Remove the stems and gills from two portabello mushrooms and place in a ziplock with enough marinade to fully coat the mushrooms. Let soak for at least 1 hour.  Place the mushrooms on a hot grill, cooking both sides for approximately 5 minutes or until soft and showing some char. Remove and let cool.

Place cream cheese and a splash of cognac in a Cuisanart and blend until fluffy and smooth. Add chunks of the grilled mushroom (equal to the amount of cream cheese), blending completely. Season to taste with salt and pepper. Blend a few minutes more until the mixture has the consistency of warm butter. Remove to a bowl, cover and refrigerate for an hour.  Place the cooled mixture in a pastry bag (a ziplock with a corner nipped off works great) and squeeze onto the crostini.  Top with this slivers of basil and serve.

If you want to reduce your labor time, put the mousse in a nice bowl, sprinkle with the basil and present it as a dip for the focaccia ‘chips’.  Note: when you’re barbecuing, throw on some red peppers, red onions or other strong flavored vegetable and then store them in the freezer until you’re ready to use them to make your own version of grilled vegetable mousse.

Until next week…

Chilled Roasted Fig and Goat Cheese Soup from the Islands to You!

Thursday, January 7th, 2010

A good friend recently asked “What’s the purpose of chilled soup?” – understandable coming from a man that builds beautiful homes around the valley (to steal and paraphrase from our esteemed US Postal Service) ‘through rain, sleet, snow and dark of night’. When  you’re working 30 feet off the ground, placing 600# roof skins in a blinding snow storm, chilled soup is most likely not on your mind – but winter does pass, and come mid- August, when the temps sneak into the 90s and the work or play day is through, there’s nothing quite like an al fresco dinner on Swan Lake with good friends and simple yet beautifully crafted food.

Each day at Caneel, I am charged with creating a chilled soup for lunch and with a large pantry and lovely produce to choose from, it’s a joy to be experimental (and for those of you who dine at the Horse, you know how I love to experiment!).  This week’s offering, although served chilled here on St. John, is also scrumptious served warm and is a spin-off of the Horse’s Mushroom and Brie Bisque.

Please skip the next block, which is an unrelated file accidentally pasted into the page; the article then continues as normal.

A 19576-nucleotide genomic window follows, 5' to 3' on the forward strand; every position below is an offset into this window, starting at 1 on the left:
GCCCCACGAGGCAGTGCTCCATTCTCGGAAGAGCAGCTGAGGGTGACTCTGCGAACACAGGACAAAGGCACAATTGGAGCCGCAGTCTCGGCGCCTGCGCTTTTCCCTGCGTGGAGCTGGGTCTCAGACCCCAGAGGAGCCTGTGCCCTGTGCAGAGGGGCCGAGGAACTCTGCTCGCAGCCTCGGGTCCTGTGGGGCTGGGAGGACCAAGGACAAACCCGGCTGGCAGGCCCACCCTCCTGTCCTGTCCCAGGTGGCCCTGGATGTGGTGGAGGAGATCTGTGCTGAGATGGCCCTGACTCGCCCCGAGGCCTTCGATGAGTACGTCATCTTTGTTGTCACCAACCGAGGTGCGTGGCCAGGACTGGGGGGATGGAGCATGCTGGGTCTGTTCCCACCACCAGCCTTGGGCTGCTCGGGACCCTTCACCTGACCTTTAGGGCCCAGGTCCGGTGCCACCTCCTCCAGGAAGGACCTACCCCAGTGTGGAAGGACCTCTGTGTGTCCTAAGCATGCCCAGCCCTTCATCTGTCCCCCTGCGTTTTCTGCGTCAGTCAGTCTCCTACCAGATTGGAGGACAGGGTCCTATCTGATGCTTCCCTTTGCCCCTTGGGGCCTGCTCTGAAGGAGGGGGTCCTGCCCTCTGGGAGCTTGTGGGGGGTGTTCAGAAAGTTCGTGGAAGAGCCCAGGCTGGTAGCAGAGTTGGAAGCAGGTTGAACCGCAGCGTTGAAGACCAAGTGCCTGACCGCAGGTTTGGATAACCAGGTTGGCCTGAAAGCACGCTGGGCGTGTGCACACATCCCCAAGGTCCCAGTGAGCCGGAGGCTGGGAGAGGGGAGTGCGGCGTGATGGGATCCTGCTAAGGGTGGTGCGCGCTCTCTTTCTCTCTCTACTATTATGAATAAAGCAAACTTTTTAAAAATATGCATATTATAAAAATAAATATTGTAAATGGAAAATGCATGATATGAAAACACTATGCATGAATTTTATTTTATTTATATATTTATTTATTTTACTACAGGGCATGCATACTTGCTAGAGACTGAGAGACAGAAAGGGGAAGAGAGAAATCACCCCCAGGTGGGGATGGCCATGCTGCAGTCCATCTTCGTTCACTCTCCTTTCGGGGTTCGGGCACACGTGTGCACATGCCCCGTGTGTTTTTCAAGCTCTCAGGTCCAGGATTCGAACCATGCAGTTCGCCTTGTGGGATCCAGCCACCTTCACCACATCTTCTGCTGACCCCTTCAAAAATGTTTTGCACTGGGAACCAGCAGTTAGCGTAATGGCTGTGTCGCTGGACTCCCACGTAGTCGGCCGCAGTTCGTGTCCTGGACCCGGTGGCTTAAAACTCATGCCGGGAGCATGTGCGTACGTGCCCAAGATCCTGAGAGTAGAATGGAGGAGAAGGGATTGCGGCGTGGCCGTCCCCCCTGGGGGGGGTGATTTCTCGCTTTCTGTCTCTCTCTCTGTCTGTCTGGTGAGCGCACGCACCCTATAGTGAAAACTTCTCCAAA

Chilled Roasted Figs and Chevre Soup

Ingredients:    Fresh Figs (canned Kamato may be substituted out of season), fresh pears or apples, bananas, plain yogurt, guava or mango juice, brown sugar, virgin olive oil, cumin, white pepper, Kosher salt and chevre.

The key to a richly nuanced chilled fruit soup are the natural sugars existing in the fruit that -paradoxically- are only released with heat. Large dice your flat of figs, two apples or pears, and a couple of bananas and place in a bowl. Sprinkle the fruit with a bit of dark brown sugar (or honey), a pinch of cumin, salt and pepper and just enough olive oil to lightly coat the fruit when tossed. Place the fruit on a baking sheet and place in the oven at 425 for approximately 15 minutes, or until the fruit begins to brown. Remove and let the fruit cool to room temperature. Place the fruit in a Robo Coupe or Cuisinart with juice and yogurt and blend (I like my soups with some texture so I  forego the blender). Drop in chunks of tangy goat cheese and mix gently keeping bits of pure cheese suspended in the soup. Refrigerate for a few hours and serve with some fresh mint or basil. Yummm! Sweet and tangy, just like island life!  Until next week….I’m out of the kitchen today and  and heading out for a sail…take care.